Aoki Takamasa: I think Europe is something like the origin of electronic music , because this culture was born right here. Moreover I think it is produced and spread in each European country. However I basically feel almost the same energy nowadays both in Japan and in Europe.
Silvia Bertolotti: How do you see the future of the “laptop music”?
Aoki Takamasa: I think laptop is just one of these tools. It is just a portable. Computers brought huge opportunities to people like me who don’t have any musical knowledge. I don’t think I would make music if computer didn’t exist. I think there will be more more people without any musical knowledge who will start making music and then will share it with everybody and communicate with many people around the world without using so to many languages.
Silvia Bertolotti: We saw that in the last years so many software-based virtual studio environments have emerged and such tools provide cost-effective alternatives to typical hardware-based production studios, making now possible the creation of high quality music using little more than a single laptop computer. This somehow democratized the creation of music, so a lot of home produced electronic music is now available for a wider public. What do you think about it?
Aoki Takamasa: This phenomenon surely helped a lot of people to spread music out through this planet, so that now this planet is filled with various kinds of sounds. And I think it is really wonderful. After all, making art is an essential part of the human nature.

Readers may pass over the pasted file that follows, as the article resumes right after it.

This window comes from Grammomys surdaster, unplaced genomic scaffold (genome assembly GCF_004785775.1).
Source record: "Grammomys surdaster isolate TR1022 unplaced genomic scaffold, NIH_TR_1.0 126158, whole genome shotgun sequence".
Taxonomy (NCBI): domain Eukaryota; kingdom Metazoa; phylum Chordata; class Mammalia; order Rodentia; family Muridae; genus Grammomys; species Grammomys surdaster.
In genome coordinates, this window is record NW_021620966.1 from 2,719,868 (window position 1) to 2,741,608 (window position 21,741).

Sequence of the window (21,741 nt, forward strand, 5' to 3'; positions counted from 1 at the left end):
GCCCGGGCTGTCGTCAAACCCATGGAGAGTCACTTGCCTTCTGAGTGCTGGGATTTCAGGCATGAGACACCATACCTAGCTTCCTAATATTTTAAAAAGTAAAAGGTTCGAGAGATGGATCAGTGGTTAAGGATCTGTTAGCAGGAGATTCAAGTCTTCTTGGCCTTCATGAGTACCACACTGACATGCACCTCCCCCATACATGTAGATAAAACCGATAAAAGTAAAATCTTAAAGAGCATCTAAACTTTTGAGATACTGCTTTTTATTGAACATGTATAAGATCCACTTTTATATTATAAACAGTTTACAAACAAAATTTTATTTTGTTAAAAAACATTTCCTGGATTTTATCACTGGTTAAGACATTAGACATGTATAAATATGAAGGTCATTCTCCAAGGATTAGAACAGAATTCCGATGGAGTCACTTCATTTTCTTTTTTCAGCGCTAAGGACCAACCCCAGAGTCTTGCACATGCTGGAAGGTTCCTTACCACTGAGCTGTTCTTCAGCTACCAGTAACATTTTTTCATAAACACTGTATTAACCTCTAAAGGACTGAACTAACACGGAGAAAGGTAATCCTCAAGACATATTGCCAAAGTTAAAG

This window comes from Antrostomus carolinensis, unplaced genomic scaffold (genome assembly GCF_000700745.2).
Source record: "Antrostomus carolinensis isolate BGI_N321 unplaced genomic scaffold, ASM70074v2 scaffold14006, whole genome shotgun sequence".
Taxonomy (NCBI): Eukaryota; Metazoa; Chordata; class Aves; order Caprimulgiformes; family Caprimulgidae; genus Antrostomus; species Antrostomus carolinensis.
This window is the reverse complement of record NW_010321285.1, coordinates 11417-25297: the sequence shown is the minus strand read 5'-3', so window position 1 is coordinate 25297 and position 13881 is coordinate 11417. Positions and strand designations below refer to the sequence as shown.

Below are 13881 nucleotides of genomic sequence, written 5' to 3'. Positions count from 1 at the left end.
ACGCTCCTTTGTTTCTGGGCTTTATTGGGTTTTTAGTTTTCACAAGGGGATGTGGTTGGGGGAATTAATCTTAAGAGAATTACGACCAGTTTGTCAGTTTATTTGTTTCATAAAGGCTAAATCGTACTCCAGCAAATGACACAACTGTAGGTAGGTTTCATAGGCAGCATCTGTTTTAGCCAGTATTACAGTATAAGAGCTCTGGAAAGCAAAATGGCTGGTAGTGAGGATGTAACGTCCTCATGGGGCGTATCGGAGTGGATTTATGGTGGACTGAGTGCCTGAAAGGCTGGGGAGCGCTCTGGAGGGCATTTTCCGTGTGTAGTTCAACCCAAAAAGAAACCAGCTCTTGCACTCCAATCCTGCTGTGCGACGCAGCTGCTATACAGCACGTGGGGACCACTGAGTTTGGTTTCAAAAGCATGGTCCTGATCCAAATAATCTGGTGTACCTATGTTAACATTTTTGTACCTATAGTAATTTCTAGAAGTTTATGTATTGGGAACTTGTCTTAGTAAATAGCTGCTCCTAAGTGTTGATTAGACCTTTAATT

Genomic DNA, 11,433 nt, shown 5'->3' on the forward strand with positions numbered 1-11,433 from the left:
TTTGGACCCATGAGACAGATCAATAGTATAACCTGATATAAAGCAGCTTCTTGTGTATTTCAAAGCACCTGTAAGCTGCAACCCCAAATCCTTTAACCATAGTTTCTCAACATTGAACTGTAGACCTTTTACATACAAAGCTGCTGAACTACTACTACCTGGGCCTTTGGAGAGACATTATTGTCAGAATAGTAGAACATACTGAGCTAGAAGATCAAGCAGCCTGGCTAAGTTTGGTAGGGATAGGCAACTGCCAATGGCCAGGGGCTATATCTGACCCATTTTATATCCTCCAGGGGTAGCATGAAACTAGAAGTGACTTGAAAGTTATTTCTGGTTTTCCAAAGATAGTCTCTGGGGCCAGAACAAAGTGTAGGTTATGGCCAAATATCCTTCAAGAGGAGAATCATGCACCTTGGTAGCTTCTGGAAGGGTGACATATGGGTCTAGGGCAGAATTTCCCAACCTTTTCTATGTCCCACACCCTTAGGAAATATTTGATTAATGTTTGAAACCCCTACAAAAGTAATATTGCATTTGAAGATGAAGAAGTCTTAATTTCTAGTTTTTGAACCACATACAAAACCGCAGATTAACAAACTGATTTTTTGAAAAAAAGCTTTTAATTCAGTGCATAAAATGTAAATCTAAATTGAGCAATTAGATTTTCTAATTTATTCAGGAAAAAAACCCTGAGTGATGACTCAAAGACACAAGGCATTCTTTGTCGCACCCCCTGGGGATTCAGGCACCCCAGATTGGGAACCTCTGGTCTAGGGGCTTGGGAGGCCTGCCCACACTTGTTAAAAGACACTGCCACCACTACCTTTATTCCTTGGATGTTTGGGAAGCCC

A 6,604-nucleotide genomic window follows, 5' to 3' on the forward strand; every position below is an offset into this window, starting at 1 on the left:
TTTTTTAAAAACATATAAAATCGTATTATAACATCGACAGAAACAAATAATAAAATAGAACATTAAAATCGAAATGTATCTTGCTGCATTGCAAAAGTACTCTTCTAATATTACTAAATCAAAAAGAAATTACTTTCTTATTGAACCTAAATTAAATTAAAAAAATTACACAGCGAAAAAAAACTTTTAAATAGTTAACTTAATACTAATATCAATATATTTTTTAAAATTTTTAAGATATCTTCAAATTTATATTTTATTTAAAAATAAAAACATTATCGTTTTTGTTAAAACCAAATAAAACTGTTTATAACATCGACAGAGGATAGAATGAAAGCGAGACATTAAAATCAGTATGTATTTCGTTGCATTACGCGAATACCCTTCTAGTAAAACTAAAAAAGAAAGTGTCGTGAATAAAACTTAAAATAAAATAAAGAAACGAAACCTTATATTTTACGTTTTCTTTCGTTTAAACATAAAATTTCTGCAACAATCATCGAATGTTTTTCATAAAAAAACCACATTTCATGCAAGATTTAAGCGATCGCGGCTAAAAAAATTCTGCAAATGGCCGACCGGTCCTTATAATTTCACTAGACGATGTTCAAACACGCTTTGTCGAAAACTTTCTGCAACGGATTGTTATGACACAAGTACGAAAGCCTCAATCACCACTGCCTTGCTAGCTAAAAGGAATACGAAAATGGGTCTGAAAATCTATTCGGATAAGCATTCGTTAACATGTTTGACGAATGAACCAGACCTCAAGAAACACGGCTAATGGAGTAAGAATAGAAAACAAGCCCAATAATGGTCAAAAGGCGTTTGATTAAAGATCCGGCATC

Silvia Bertolotti: You collaborated with very famous Japanese artists like Ryochi Kurokawa, Ryiuchi Sakamoto and Tujiko Noriko and you confront with their different artistic styles. What do you think is the most interesting and stimulating interaction in terms of artistic expression?
Aoki Takamasa: At the moment, above all Rhythm and Photography can better adapt to my expressive style.
Silvia Bertolotti: Howdo you create your music? I mean, does the first inspiration come from the software or the technology set, the experience of the rhythm itself or from a musical idea?
Aoki Takamasa: My first idea comes always suddendly and in form of rhythm. Then I try to focus on making sounds that reflect the same structure I thought of, so that they are put together in the right position and timing, in order to create a good groove. I want to make the right atmosphere using two speakers vibrating in the air to make people feel like dancing. I think this is my source of inspiration now.
Silvia Bertolotti: Laptop music offers infinite possibilities in terms of sounds. How do you select your sound among these wide ranges of choices?
Aoki Takamasa: I simply try to make sounds that make me feel excited and comfortable and can calm me down.
Silvia Bertolotti: Any plans for the future? Are you currently working on something new?
Aoki Takamasa:In this period I’m actually working on a new project. Something much more simple than what I’ve made before. But I don’t wanto to anticipate too much.